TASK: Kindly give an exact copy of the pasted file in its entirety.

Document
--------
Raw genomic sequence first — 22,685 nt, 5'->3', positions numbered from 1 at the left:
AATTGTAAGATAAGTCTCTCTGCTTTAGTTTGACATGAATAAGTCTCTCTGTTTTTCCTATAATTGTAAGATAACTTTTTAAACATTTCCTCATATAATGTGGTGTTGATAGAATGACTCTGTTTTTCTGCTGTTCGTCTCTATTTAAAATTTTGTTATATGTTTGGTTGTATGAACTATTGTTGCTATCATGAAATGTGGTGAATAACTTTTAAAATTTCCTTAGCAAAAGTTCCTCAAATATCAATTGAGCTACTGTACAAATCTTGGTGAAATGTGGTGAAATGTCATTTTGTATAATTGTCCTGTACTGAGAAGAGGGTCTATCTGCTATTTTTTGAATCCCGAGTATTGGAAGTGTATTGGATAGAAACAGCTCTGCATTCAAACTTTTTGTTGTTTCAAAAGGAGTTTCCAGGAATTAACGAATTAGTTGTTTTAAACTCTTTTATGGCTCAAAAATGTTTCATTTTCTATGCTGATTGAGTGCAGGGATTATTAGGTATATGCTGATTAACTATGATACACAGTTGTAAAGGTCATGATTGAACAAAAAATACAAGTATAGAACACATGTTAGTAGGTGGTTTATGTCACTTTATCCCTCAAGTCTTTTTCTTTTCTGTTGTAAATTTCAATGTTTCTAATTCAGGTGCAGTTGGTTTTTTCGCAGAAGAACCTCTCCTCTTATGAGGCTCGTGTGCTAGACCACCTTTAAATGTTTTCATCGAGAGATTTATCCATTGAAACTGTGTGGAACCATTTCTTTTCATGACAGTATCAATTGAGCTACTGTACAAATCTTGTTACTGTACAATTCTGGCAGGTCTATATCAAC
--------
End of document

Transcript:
Raw genomic sequence first — 22,685 nt, 5'->3', positions numbered from 1 at the left:
AATTGTAAGATAAGTCTCTCTGCTTTAGTTTGACATGAATAAGTCTCTCTGTTTTTCCTATAATTGTAAGATAACTTTTTAAACATTTCCTCATATAATGTGGTGTTGATAGAATGACTCTGTTTTTCTGCTGTTCGTCTCTATTTAAAATTTTGTTATATGTTTGGTTGTATGAACTATTGTTGCTATCATGAAATGTGGTGAATAACTTTTAAAATTTCCTTAGCAAAAGTTCCTCAAATATCAATTGAGCTACTGTACAAATCTTGGTGAAATGTGGTGAAATGTCATTTTGTATAATTGTCCTGTACTGAGAAGAGGGTCTATCTGCTATTTTTTGAATCCCGAGTATTGGAAGTGTATTGGATAGAAACAGCTCTGCATTCAAACTTTTTGTTGTTTCAAAAGGAGTTTCCAGGAATTAACGAATTAGTTGTTTTAAACTCTTTTATGGCTCAAAAATGTTTCATTTTCTATGCTGATTGAGTGCAGGGATTATTAGGTATATGCTGATTAACTATGATACACAGTTGTAAAGGTCATGATTGAACAAAAAATACAAGTATAGAACACATGTTAGTAGGTGGTTTATGTCACTTTATCCCTCAAGTCTTTTTCTTTTCTGTTGTAAATTTCAATGTTTCTAATTCAGGTGCAGTTGGTTTTTTCGCAGAAGAACCTCTCCTCTTATGAGGCTCGTGTGCTAGACCACCTTTAAATGTTTTCATCGAGAGATTTATCCATTGAAACTGTGTGGAACCATTTCTTTTCATGACAGTATCAATTGAGCTACTGTACAAATCTTGTTACTGTACAATTCTGGCAGGTCTATATCAAC